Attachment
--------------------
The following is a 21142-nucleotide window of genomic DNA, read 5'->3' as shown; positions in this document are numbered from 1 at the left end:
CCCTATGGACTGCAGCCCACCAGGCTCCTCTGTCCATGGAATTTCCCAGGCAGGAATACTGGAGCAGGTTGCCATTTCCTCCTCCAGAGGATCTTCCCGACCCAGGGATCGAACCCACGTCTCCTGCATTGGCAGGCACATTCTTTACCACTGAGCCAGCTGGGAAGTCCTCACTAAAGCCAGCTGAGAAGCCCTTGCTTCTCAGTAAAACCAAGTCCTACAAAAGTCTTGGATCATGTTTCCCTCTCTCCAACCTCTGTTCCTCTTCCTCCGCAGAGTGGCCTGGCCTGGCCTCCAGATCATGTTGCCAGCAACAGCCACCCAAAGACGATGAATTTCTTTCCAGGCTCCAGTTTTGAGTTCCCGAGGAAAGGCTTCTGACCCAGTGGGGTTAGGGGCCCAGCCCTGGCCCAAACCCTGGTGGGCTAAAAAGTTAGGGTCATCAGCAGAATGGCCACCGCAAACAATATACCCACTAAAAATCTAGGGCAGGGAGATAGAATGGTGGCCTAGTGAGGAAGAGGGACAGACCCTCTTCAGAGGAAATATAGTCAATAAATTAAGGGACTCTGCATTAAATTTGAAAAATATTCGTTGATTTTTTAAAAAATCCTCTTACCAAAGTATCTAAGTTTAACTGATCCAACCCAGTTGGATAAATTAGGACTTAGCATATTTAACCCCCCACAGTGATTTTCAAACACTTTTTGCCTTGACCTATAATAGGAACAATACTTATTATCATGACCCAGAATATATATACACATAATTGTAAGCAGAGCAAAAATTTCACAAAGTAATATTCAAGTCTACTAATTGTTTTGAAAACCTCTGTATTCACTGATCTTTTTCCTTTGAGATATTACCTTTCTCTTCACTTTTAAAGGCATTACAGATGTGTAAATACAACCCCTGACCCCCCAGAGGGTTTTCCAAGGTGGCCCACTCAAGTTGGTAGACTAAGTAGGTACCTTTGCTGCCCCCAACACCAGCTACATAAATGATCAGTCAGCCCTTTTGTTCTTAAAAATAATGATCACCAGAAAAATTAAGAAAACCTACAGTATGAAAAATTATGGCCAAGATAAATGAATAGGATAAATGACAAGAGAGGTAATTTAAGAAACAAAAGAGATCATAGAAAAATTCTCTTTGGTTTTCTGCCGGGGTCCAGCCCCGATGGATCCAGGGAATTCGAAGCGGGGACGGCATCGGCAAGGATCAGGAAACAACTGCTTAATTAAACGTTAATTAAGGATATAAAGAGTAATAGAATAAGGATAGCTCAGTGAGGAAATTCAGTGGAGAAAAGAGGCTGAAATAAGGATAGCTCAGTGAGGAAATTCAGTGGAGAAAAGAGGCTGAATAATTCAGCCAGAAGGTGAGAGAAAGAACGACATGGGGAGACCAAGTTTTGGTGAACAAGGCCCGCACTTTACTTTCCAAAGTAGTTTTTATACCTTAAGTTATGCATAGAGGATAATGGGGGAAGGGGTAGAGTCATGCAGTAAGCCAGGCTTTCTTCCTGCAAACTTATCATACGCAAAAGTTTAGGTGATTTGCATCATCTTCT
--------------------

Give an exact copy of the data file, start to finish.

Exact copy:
The following is a 21142-nucleotide window of genomic DNA, read 5'->3' as shown; positions in this document are numbered from 1 at the left end:
CCCTATGGACTGCAGCCCACCAGGCTCCTCTGTCCATGGAATTTCCCAGGCAGGAATACTGGAGCAGGTTGCCATTTCCTCCTCCAGAGGATCTTCCCGACCCAGGGATCGAACCCACGTCTCCTGCATTGGCAGGCACATTCTTTACCACTGAGCCAGCTGGGAAGTCCTCACTAAAGCCAGCTGAGAAGCCCTTGCTTCTCAGTAAAACCAAGTCCTACAAAAGTCTTGGATCATGTTTCCCTCTCTCCAACCTCTGTTCCTCTTCCTCCGCAGAGTGGCCTGGCCTGGCCTCCAGATCATGTTGCCAGCAACAGCCACCCAAAGACGATGAATTTCTTTCCAGGCTCCAGTTTTGAGTTCCCGAGGAAAGGCTTCTGACCCAGTGGGGTTAGGGGCCCAGCCCTGGCCCAAACCCTGGTGGGCTAAAAAGTTAGGGTCATCAGCAGAATGGCCACCGCAAACAATATACCCACTAAAAATCTAGGGCAGGGAGATAGAATGGTGGCCTAGTGAGGAAGAGGGACAGACCCTCTTCAGAGGAAATATAGTCAATAAATTAAGGGACTCTGCATTAAATTTGAAAAATATTCGTTGATTTTTTAAAAAATCCTCTTACCAAAGTATCTAAGTTTAACTGATCCAACCCAGTTGGATAAATTAGGACTTAGCATATTTAACCCCCCACAGTGATTTTCAAACACTTTTTGCCTTGACCTATAATAGGAACAATACTTATTATCATGACCCAGAATATATATACACATAATTGTAAGCAGAGCAAAAATTTCACAAAGTAATATTCAAGTCTACTAATTGTTTTGAAAACCTCTGTATTCACTGATCTTTTTCCTTTGAGATATTACCTTTCTCTTCACTTTTAAAGGCATTACAGATGTGTAAATACAACCCCTGACCCCCCAGAGGGTTTTCCAAGGTGGCCCACTCAAGTTGGTAGACTAAGTAGGTACCTTTGCTGCCCCCAACACCAGCTACATAAATGATCAGTCAGCCCTTTTGTTCTTAAAAATAATGATCACCAGAAAAATTAAGAAAACCTACAGTATGAAAAATTATGGCCAAGATAAATGAATAGGATAAATGACAAGAGAGGTAATTTAAGAAACAAAAGAGATCATAGAAAAATTCTCTTTGGTTTTCTGCCGGGGTCCAGCCCCGATGGATCCAGGGAATTCGAAGCGGGGACGGCATCGGCAAGGATCAGGAAACAACTGCTTAATTAAACGTTAATTAAGGATATAAAGAGTAATAGAATAAGGATAGCTCAGTGAGGAAATTCAGTGGAGAAAAGAGGCTGAAATAAGGATAGCTCAGTGAGGAAATTCAGTGGAGAAAAGAGGCTGAATAATTCAGCCAGAAGGTGAGAGAAAGAACGACATGGGGAGACCAAGTTTTGGTGAACAAGGCCCGCACTTTACTTTCCAAAGTAGTTTTTATACCTTAAGTTATGCATAGAGGATAATGGGGGAAGGGGTAGAGTCATGCAGTAAGCCAGGCTTTCTTCCTGCAAACTTATCATACGCAAAAGTTTAGGTGATTTGCATCATCTTCT